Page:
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Dublin: 1 °C Tuesday 28 January, 2020

The Green Party's popularity has jumped ahead of next week's local and European elections

There were mixed fortunes for Ireland’s political parties ahead of the elections on 24 May.

(File photo)
(File photo)

TWO NEW OPINION polls published this evening show an increase in support for the Green Party ahead of the European and local elections next Friday.

A Red C poll for the Sunday Business Post and a Sunday Times Behaviour & Attitudes poll both show increases of four points for the party, six days out from the two elections.

The party is now rated at 7% in the Sunday Business Post/Red C poll, and at 5% in the Sunday Times Behaviour & Attitudes poll.

In contrast, the Sunday Business Post/Red C poll suggests a five-point drop in support for Fine Gael, which is down to 28%.

The result, which follows controversy over the awarding of a €3bn contract for the National Broadband Plan, is the party’s lowest Sunday Business Post/Red C rating since November 2017.

Meanwhile, Fianna Fáil is up one point to 24%, Sinn Féin is down one point to 13%. Support for Labour is unchanged at 5%, while The Independent Alliance also remains unchanged at 2%.

Solidarity-People Before Profit rise by one point to 2%, and Aontú is also up one point to 2%.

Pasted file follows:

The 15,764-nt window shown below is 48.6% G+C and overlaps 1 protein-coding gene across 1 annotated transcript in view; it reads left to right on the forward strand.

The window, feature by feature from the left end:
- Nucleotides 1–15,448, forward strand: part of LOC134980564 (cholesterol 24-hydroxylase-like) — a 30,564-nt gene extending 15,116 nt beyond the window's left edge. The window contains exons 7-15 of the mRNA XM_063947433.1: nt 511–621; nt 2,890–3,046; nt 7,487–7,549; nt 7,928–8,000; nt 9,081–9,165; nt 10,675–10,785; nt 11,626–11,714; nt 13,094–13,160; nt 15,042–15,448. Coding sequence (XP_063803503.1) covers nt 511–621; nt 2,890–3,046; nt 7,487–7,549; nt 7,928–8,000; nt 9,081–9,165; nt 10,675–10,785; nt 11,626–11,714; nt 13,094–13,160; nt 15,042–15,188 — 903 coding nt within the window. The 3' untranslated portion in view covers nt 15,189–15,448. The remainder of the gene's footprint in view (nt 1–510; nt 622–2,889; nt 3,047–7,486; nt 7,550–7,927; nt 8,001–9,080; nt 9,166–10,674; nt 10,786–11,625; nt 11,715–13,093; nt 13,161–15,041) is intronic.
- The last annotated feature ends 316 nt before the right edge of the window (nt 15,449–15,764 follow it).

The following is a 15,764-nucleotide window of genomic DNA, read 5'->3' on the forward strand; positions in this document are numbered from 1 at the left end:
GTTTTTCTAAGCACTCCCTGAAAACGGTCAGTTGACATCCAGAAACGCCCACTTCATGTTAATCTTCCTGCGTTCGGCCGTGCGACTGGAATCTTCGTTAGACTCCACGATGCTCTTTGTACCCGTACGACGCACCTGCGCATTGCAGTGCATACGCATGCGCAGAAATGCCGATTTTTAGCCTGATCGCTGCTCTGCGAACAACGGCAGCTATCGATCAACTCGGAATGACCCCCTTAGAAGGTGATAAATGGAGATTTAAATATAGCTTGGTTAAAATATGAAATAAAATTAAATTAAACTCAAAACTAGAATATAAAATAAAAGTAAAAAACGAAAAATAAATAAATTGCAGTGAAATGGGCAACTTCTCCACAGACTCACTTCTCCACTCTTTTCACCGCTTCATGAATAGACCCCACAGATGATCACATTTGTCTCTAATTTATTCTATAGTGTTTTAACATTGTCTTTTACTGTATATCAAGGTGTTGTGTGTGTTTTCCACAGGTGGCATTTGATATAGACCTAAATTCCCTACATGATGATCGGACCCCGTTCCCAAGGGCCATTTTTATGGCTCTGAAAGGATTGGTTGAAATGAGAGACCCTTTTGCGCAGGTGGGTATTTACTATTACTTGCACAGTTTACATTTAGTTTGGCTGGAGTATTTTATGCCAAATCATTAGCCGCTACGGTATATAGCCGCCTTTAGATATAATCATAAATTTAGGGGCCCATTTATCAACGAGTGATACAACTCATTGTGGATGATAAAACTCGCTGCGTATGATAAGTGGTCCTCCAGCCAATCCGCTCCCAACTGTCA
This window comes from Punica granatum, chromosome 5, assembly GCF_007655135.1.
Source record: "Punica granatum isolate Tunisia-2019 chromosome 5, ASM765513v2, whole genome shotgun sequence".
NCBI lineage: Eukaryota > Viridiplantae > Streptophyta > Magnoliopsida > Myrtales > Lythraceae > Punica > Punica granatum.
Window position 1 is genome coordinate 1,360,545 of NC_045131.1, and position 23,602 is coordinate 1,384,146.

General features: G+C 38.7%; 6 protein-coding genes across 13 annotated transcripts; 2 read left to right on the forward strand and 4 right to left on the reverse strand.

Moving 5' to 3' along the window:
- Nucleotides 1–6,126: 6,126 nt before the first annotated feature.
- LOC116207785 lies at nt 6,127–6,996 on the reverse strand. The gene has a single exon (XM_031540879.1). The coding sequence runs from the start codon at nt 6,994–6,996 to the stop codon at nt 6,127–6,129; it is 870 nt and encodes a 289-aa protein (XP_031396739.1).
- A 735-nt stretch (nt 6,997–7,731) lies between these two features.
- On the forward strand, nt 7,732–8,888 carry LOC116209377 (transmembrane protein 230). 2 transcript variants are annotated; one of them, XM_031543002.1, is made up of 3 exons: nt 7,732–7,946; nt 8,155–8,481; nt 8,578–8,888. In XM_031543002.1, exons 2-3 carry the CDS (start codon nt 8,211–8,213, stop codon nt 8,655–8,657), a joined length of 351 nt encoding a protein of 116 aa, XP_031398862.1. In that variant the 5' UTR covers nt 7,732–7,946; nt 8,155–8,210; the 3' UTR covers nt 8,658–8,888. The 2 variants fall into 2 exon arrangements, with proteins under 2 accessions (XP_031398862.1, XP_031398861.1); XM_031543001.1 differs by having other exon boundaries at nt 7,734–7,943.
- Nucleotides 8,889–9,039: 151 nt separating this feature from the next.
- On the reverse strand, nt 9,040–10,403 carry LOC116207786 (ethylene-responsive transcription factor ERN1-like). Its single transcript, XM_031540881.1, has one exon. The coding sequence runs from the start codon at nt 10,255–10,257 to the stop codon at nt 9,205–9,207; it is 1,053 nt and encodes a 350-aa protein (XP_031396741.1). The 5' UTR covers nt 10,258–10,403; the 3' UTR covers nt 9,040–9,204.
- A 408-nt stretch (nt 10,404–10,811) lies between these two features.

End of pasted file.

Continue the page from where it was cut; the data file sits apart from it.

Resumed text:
Social Democrats remains unchanged at 2%, Renua is up one point at 1%, and other Independent candidates are down two points to 14%.

The Red C poll was conducted using a random sample of 2,000 adults over the age of 18 by phone and online between 6 and 16 May, and the margin of error is plus or minus 3%.

Fine Gael fared better in the Sunday Times Behaviour & Attitudes poll, where the party was unchanged on 28%, along with Fianna Fáil, which dropped a point to 28%.

Support for Sinn Féin also dropped two points to 19%, while Labour’s popularity remains unchanged at 4%.

The Independent Alliance dropped one point to 3%, with the Social Democrats unchanged at 1%.

Solidarity-People Before Profit rose two points to 3%, with other Independent candidates down one point to 9%.

The Sunday Times Behaviour & Attitudes survey was carried out between 2 and 14 May in a series of in-home interviews with 954 eligible Irish voters. The margin of error is 3.2%.

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